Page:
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Subject:Generalists (was Not Sure ) From:Samuel Choy <schoy -at- us -dot- ibm -dot- com> To:Andrew Plato <gilliankitty -at- yahoo -dot- com>, "TECHWR-L" <techwr-l -at- lists -dot- raycomm -dot- com> Date:Sat, 16 Aug 2003 13:28:32 -0500
"Generalist is basically code for "ocean wide, puddle deep." In other
generalists will take a long time to ramp up to speed on the technologies,
methods, and processes of an organization because they don't have a
well of experience to draw upon."
If you use the equation Generalist = Clueless or Generalist =
knowledgeless. And actually, I don't like the word generalist. I don't
think the word actually means anything. It's a word that to one person can
mean "someone with a broad enough set of skills and experience that he or
she quickly becomes effective in many situations." To another person, it
can mean "someone who knows too little about any one thing to get work
done." I first heard the word "generalist" in my very first tech-writing
class. I didn't like it then and I don't like it now.
If a flame war starts, its going to be between those two extremes. I think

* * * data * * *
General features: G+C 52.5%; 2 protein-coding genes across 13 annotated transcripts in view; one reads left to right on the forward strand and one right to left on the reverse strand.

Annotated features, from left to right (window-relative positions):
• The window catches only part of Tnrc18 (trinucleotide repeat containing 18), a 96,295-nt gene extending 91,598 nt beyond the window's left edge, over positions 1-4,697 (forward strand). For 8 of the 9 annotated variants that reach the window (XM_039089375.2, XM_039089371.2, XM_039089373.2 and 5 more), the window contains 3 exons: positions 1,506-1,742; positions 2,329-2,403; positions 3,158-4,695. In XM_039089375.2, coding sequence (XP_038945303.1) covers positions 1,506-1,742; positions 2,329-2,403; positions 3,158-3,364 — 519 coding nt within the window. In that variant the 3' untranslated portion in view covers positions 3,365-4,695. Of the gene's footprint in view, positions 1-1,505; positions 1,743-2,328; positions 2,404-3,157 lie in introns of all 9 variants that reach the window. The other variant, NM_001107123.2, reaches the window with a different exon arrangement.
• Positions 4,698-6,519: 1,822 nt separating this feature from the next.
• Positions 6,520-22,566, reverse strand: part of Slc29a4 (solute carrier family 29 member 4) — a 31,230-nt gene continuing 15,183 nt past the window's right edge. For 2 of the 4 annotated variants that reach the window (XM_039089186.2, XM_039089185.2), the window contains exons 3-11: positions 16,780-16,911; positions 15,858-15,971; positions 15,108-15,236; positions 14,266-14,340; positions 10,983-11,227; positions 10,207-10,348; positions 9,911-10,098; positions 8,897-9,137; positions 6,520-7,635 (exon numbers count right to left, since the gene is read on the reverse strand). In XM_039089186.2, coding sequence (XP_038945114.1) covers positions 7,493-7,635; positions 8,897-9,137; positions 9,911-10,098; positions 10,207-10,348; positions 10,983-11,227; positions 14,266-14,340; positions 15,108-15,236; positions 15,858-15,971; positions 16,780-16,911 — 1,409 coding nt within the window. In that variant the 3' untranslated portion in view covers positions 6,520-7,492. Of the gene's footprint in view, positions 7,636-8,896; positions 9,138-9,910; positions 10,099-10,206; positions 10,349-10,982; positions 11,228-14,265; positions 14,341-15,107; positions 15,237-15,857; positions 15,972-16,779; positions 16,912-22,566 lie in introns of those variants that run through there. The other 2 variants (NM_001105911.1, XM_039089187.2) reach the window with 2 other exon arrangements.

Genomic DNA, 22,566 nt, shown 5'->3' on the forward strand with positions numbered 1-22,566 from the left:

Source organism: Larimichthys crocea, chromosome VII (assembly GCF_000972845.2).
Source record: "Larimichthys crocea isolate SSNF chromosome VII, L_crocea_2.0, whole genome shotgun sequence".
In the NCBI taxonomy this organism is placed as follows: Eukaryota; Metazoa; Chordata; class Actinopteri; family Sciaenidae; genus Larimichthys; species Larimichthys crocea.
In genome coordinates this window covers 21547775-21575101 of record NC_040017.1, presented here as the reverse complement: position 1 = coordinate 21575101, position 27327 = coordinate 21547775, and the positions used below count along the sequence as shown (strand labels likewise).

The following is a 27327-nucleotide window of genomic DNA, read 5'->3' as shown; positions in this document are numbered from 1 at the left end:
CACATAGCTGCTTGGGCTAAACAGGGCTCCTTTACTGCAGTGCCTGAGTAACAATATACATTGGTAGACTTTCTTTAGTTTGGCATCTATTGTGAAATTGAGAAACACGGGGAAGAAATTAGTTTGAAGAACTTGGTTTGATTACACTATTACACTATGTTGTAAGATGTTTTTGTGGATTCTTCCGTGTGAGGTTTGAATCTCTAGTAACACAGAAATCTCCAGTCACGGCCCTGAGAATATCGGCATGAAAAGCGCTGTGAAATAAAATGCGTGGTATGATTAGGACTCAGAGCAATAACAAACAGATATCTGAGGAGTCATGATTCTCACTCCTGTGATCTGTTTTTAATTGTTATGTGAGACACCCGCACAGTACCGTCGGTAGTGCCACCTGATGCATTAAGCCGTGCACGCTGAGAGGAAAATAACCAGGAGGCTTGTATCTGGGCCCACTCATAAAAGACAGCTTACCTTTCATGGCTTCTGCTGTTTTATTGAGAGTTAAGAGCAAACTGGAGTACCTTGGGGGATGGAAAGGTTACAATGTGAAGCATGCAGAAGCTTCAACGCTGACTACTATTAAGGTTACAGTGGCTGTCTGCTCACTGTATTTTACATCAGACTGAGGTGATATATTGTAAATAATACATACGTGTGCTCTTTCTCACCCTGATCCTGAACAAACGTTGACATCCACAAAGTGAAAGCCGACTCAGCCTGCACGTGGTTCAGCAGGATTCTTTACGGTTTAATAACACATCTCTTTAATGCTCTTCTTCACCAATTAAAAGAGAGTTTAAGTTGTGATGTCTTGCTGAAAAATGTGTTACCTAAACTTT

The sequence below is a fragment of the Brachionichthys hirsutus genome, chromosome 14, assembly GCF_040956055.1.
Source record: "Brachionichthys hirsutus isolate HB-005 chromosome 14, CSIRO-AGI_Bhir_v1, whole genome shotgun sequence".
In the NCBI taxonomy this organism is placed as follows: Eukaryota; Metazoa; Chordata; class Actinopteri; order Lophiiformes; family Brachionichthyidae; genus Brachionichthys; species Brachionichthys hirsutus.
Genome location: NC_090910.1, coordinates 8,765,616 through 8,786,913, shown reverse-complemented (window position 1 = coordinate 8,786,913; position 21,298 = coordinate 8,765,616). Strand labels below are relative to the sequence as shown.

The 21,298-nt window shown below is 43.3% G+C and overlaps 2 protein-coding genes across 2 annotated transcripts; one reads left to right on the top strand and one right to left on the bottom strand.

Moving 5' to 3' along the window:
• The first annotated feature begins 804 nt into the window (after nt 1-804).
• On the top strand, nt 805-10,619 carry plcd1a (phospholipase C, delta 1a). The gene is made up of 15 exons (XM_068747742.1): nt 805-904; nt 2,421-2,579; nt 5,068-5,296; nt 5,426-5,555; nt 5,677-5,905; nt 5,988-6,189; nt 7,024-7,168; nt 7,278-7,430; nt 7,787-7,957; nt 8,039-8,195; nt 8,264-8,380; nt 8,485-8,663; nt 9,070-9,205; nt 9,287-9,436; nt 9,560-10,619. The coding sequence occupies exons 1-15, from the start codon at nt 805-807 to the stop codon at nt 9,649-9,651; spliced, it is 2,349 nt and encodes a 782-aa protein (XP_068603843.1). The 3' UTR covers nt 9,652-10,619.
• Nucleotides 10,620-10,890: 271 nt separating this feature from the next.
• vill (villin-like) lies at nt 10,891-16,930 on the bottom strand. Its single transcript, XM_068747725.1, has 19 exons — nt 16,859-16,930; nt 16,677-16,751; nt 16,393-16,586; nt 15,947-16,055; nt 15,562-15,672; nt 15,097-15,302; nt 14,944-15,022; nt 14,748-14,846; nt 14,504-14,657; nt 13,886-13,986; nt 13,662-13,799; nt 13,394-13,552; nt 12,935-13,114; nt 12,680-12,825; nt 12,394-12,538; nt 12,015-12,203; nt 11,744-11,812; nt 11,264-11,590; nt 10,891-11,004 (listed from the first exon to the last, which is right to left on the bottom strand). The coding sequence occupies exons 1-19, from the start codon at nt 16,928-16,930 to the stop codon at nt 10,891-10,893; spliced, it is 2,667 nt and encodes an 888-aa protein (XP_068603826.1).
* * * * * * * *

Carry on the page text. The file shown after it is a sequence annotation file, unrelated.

that people will be screaming the same word at each other, but mean two
<Portion of Andrew's post left out because I basically agree with it>
"Yes, I am biased here."
Yes, but who isn't?
"And yes, I fully expect at least two or three people to
be enraged over my bias and call me all sorts of foul names."
Andrew, would you marry me? There, bet that shook you up! Sorry, I couldn't
"But, my bias is
derived from managing consulting teams for about 8 years. I've seen what
"generalists" do to projects. They mire them in theories and concepts and
drive them forward. Theory cannot replace hands-on knowledge. But you
know that. "
I wonder if the "generalists" you were working with were using that word to
cover up laziness.
"Here have a cookie."
Got any peanut butter cookies? They're my favorite.